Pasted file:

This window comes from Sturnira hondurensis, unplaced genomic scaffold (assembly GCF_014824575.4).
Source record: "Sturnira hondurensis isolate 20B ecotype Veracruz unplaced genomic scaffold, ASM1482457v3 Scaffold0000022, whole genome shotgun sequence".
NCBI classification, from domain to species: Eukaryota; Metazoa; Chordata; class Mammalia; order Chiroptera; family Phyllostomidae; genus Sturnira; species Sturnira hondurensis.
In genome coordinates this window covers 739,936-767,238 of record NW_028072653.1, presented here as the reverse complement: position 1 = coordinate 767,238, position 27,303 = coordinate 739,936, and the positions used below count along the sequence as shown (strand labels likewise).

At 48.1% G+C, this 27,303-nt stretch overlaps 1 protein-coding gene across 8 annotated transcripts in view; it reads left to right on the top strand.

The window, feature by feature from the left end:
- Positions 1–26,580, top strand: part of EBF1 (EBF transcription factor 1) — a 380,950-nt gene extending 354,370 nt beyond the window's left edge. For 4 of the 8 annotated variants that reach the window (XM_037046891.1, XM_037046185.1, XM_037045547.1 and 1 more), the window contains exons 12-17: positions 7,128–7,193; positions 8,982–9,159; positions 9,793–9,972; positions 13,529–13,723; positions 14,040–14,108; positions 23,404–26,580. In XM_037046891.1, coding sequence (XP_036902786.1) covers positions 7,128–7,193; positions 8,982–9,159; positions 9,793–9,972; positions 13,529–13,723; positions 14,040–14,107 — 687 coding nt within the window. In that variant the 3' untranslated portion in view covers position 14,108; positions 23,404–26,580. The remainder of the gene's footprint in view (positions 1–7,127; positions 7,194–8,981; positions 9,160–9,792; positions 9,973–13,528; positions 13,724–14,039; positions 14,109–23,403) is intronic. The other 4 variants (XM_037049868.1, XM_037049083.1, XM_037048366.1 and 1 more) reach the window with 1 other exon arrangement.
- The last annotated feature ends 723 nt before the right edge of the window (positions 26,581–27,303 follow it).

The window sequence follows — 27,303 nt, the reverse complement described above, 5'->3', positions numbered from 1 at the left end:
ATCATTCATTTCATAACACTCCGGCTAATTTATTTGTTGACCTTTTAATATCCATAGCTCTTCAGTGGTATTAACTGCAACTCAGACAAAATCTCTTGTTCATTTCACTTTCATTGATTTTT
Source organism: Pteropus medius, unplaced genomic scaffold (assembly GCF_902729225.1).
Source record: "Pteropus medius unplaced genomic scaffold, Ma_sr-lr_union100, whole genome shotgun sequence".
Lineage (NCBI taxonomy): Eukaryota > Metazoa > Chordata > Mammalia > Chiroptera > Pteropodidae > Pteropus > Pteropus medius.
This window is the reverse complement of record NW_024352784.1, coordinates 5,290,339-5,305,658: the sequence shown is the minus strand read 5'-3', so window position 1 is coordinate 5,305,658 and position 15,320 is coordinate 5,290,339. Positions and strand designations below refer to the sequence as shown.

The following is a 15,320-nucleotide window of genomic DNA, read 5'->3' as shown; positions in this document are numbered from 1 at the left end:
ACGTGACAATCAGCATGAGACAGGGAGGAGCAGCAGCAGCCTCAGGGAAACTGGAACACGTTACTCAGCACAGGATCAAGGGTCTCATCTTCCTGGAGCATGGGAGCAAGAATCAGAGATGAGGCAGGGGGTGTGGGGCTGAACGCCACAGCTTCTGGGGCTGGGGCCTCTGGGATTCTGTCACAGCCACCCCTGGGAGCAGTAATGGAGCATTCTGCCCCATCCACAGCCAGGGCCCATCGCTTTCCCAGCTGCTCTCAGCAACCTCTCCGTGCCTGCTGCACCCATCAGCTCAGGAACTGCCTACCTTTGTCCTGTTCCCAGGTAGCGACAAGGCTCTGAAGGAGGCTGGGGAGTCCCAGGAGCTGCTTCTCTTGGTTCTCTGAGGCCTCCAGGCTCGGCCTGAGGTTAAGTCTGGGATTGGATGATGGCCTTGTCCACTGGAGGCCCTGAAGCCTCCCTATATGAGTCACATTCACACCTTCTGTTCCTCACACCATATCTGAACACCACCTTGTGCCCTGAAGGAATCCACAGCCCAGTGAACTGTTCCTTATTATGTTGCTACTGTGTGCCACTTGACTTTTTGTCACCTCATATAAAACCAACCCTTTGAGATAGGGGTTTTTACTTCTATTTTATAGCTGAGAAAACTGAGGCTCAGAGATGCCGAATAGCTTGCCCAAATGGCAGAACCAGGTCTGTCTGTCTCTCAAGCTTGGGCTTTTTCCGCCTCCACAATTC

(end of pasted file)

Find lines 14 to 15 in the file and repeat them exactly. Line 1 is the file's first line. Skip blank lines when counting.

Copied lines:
This window is the reverse complement of record NW_024352784.1, coordinates 5,290,339-5,305,658: the sequence shown is the minus strand read 5'-3', so window position 1 is coordinate 5,305,658 and position 15,320 is coordinate 5,290,339. Positions and strand designations below refer to the sequence as shown.

The following is a 15,320-nucleotide window of genomic DNA, read 5'->3' as shown; positions in this document are numbered from 1 at the left end: